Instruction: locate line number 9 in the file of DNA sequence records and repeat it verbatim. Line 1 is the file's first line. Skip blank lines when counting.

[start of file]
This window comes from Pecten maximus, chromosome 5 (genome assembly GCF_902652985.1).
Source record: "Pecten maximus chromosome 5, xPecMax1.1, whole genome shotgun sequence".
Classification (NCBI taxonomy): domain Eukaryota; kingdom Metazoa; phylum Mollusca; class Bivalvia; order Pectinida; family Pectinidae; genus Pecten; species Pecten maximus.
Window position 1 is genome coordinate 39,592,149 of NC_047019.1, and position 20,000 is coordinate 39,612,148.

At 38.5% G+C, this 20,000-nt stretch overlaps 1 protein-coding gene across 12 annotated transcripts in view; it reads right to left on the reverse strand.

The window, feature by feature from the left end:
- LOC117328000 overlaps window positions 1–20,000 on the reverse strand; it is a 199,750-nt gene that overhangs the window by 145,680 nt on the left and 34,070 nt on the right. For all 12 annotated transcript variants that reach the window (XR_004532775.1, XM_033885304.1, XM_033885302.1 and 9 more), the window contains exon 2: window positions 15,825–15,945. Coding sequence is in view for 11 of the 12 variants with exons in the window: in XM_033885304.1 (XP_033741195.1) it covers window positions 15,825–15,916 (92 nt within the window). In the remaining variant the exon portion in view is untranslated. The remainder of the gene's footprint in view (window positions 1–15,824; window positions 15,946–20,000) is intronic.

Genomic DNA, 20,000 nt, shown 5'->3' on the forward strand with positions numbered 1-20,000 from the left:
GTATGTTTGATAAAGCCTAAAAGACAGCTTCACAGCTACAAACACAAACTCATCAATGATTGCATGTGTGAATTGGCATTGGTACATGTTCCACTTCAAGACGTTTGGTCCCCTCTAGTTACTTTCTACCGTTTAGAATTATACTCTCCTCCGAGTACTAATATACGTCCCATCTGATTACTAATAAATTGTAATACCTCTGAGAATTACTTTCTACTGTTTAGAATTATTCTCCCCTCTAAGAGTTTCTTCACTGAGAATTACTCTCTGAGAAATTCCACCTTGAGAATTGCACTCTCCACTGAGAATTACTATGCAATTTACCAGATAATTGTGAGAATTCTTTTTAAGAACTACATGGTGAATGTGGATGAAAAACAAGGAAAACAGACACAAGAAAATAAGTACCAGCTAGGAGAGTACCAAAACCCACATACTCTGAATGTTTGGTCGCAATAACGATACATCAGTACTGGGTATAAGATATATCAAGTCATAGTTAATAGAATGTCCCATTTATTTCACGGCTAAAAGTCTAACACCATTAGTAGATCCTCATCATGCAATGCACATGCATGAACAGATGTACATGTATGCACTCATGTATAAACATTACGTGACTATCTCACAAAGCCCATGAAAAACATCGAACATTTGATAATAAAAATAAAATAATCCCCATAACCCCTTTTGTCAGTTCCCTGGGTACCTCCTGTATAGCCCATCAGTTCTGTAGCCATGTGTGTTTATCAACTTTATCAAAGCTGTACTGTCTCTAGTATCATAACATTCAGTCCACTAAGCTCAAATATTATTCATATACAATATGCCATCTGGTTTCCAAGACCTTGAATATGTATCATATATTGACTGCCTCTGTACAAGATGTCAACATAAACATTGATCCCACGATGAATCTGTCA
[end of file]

GTATGTTTGATAAAGCCTAAAAGACAGCTTCACAGCTACAAACACAAACTCATCAATGATTGCATGTGTGAATTGGCATTGGTACATGTTCCACTTCAAGACGTTTGGTCCCCTCTAGTTACTTTCTACCGTTTAGAATTATACTCTCCTCCGAGTACTAATATACGTCCCATCTGATTACTAATAAATTGTAATACCTCTGAGAATTACTTTCTACTGTTTAGAATTATTCTCCCCTCTAAGAGTTTCTTCACTGAGAATTACTCTCTGAGAAATTCCACCTTGAGAATTGCACTCTCCACTGAGAATTACTATGCAATTTACCAGATAATTGTGAGAATTCTTTTTAAGAACTACATGGTGAATGTGGATGAAAAACAAGGAAAACAGACACAAGAAAATAAGTACCAGCTAGGAGAGTACCAAAACCCACATACTCTGAATGTTTGGTCGCAATAACGATACATCAGTACTGGGTATAAGATATATCAAGTCATAGTTAATAGAATGTCCCATTTATTTCACGGCTAAAAGTCTAACACCATTAGTAGATCCTCATCATGCAATGCACATGCATGAACAGATGTACATGTATGCACTCATGTATAAACATTACGTGACTATCTCACAAAGCCCATGAAAAACATCGAACATTTGATAATAAAAATAAAATAATCCCCATAACCCCTTTTGTCAGTTCCCTGGGTACCTCCTGTATAGCCCATCAGTTCTGTAGCCATGTGTGTTTATCAACTTTATCAAAGCTGTACTGTCTCTAGTATCATAACATTCAGTCCACTAAGCTCAAATATTATTCATATACAATATGCCATCTGGTTTCCAAGACCTTGAATATGTATCATATATTGACTGCCTCTGTACAAGATGTCAACATAAACATTGATCCCACGATGAATCTGTCA